* C$ higher at C$1.0250, or 97.56 U.S. cents
* Bond prices soften with risk-on move (Updates with MPR details, adds quote)
TORONTO, Oct 20 (Reuters) - Canada's dollar climbed against the U.S. currency on Wednesday as the greenback tumbled and the Bank of Canada said in its Monetary Policy Report there was still considerable monetary stimulus in place in Canada.
The central bank, which left its benchmark interest rate unchanged on Tuesday, also said it would have to consider any further rate hikes carefully, given the patchy global recovery, a weak U.S. outlook and expected curbs on Canadian growth. [ID:nBCLKLE621]
But the loonie's move higher was largely driven by external factors, said Camilla Sutton, chief currency strategist at Scotia Capital, citing a weak U.S. dollar.
The greenback extended losses against the euro and yen on Wednesday after a report from a U.S. think tank suggested the Federal Reserve planned to boost growth by purchasing $500 billion in Treasury debt over six months. [FRX]
"I think there's been a lot of rumor in the market over speculation on the size of Fed quantitative easing and how soon it will be put in place. That's pushed some U.S. dollar weakness," she said.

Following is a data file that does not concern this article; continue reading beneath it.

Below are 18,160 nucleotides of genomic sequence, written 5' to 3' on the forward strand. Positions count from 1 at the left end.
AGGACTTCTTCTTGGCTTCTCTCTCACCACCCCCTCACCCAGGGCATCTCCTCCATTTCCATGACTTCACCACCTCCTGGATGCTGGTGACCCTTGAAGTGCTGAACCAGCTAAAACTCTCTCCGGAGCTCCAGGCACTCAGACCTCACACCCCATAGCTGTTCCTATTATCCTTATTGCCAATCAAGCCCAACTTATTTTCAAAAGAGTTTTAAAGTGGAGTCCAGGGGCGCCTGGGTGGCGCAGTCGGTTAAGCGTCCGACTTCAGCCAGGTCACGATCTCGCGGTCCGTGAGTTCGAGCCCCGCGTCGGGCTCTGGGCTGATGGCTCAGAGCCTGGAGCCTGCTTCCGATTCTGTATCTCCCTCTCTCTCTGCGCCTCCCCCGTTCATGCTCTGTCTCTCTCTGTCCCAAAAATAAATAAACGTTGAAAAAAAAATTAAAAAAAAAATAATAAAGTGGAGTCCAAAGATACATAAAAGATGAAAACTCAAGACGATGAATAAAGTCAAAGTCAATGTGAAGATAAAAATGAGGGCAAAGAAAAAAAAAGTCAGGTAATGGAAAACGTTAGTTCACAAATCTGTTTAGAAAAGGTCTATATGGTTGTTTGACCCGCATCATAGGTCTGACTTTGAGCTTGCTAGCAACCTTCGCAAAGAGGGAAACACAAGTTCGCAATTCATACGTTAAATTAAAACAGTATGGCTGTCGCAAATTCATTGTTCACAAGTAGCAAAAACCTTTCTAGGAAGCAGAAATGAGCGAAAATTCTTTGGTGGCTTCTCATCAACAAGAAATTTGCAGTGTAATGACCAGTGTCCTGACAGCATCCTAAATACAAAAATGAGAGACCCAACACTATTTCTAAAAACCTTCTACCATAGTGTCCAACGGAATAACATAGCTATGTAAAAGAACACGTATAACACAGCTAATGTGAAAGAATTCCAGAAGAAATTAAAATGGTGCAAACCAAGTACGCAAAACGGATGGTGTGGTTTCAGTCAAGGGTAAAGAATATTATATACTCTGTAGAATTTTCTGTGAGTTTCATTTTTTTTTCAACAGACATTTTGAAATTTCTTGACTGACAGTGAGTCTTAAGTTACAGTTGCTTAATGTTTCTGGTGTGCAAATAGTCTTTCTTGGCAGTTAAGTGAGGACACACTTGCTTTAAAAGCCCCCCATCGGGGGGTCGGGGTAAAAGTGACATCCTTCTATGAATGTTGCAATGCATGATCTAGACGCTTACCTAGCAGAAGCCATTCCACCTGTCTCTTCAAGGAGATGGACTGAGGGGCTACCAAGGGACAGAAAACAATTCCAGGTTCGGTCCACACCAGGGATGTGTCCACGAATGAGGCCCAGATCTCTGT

"In terms of the MPR: still sounding fairly dovish, noting that heightened tensions in FX is a key vulnerability and also making changes to the growth and inflation forecasts that were highlighted in the statement. But still sounding like at some point the Bank of Canada will be hiking interest rates."
The Canadian dollarrose to C$1.0240 to the U.S. dollar, or 97.66 U.S. cents, up from Tuesday's finish at C$1.0319 to the U.S. dollar, or 96.91 U.S. cents.
At 10:57 a.m. (1457 GMT), it was at C$1.0250, or 97.56 U.S. cents.
The Canadian dollar had already been higher against the U.S. dollar on Wednesday as appetite for higher-yielding currencies stabilized after being jolted by a surprise interest rate increase by China.
With higher commodity and equity prices, reflecting investor desire for risk, Canadian bond prices mostly softened. [US/] The two-year bondfell 2 Canadian cents to yield 1.348 percent, while the 10-year bond shed 31 Canadian cents to yield 2.739 percent. (Reporting by Jennifer Kwan; editing by Rob Wilson)
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